Nov 1 2016

The Importance Of Accurate Capacity Planning

Posted by Mike Brunt at 3:40 PM Web Servers | DataBase | CloudComputing | Tomcat | Languages | Performance | JavaEE | Caching | Java-JVM | ColdFusion | JRun-J2EE

Imagine being asked to re-design a computer based system on which peoples lives depended; 24x7.  That happened to me, 19 years ago and it absolutely involved accurate capacity planning.  It was a large Unix based Teleradiology system which linked 13 hospitals in Southern California to a central radiology reading centre.  However, this blog post is not about me, it is about, as the title says, the importance of accurate capacity planning. 

There is one more formal capacity planning training which I cannot recommend highly enough for those wishing to learn formal-empirical capacity planning via applied mathematics and queuing theory etc.  This is via Dr. Neil Gunther and his Guerilla Capacity Planning training, I can attest to that as I took that training.

For this blog post, I will detail steps I have taken over many years, including that Teleradiology system; prior to my formal training with Dr Gunther.  These steps are neither complex or exclusionary and some sort of capacity planning is pretty much required as a precursor to any system changes.  As an illustration of this, I was contracted by a client who had 4 large ColdFusion servers with 16 CF clustered instances replicating sessions across the network and who were theoretically looking at almost $40,000.00 in licensing upgrades.  By measuring capacity we reduced that to two servers (for redundancy reasons) and two instances.  In essence they had been paying for capacity they never needed for years.  Here are the steps I follow:

1/ Firstly establish what is going on now: Find the traffic levels and behavior, I always use logs for this.  If the client has FusionReactor or SeeFusion installed we can discover much from logs, particularly in the case of FusionReactor for logs or SeeFusion if database logging is installed.  Even without either of those tools, system logs, web server logs and application server logs will all help.  For the log analysis I use a tool called Sawmill which you can get here.  From these sources establish a current baseline and determine how much resource capacity is being used.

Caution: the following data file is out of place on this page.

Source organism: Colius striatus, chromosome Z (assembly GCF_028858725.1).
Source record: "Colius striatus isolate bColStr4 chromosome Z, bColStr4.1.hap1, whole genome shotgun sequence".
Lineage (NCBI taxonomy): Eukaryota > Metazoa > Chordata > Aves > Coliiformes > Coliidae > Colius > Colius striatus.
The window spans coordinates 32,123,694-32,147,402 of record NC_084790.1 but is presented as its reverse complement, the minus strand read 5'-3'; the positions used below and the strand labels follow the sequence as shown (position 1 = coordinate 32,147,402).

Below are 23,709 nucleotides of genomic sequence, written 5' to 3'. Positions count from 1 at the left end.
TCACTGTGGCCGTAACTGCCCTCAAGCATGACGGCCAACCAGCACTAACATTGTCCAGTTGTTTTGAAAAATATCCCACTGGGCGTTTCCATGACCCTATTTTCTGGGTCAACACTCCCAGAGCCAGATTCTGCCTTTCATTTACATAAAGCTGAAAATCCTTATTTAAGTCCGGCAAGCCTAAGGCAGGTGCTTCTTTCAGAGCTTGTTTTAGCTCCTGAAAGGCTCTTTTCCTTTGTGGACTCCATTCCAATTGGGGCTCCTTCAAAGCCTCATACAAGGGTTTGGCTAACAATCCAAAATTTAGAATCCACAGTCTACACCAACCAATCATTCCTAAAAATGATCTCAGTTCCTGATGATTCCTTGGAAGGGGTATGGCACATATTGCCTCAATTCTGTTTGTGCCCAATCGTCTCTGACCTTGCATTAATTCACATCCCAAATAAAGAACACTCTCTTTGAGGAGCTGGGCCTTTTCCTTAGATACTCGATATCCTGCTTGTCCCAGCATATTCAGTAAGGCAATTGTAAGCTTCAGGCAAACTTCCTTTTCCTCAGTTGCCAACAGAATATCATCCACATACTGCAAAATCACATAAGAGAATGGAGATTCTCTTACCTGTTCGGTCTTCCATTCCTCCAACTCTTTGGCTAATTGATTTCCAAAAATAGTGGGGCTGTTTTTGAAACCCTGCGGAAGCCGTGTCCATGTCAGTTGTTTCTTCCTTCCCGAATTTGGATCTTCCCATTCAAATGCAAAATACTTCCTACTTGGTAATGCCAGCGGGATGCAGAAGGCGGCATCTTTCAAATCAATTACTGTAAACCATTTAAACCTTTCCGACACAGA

2/ Audit all system details: Take note of RAM, CPU, storage capacity of current systems, also pay attention to NIC card quantity and speed.

3/ Get details of any coming changes: Are any changes planned or expected, these could be either increses or decreases. 

4/ Plan needed capacity: Using the baseline in step one and any expected changes from step 3 extrapolate the actual resource capacity needed.  One tip which I touched on in phase 2 is NIC card qty; for instance splitting load by traffic path can help, two NIC’s one for incoming traffic one for outgoing traffic (incoming web traffic, outgoing database traffic for instance.

I will finish with one more illustration of capacity planning well applied.  One of my clients, now a world leader in application design tooling, approached me when they had all running on a single server. They grew very fast due to a great product set backed by venture capital.  Via constant accurate capacity planning they grew to a 60 server operation over a period of 18 months and retained stability throughout that growth.


Hopefully this short piece will help you with any capacity planning needs you have.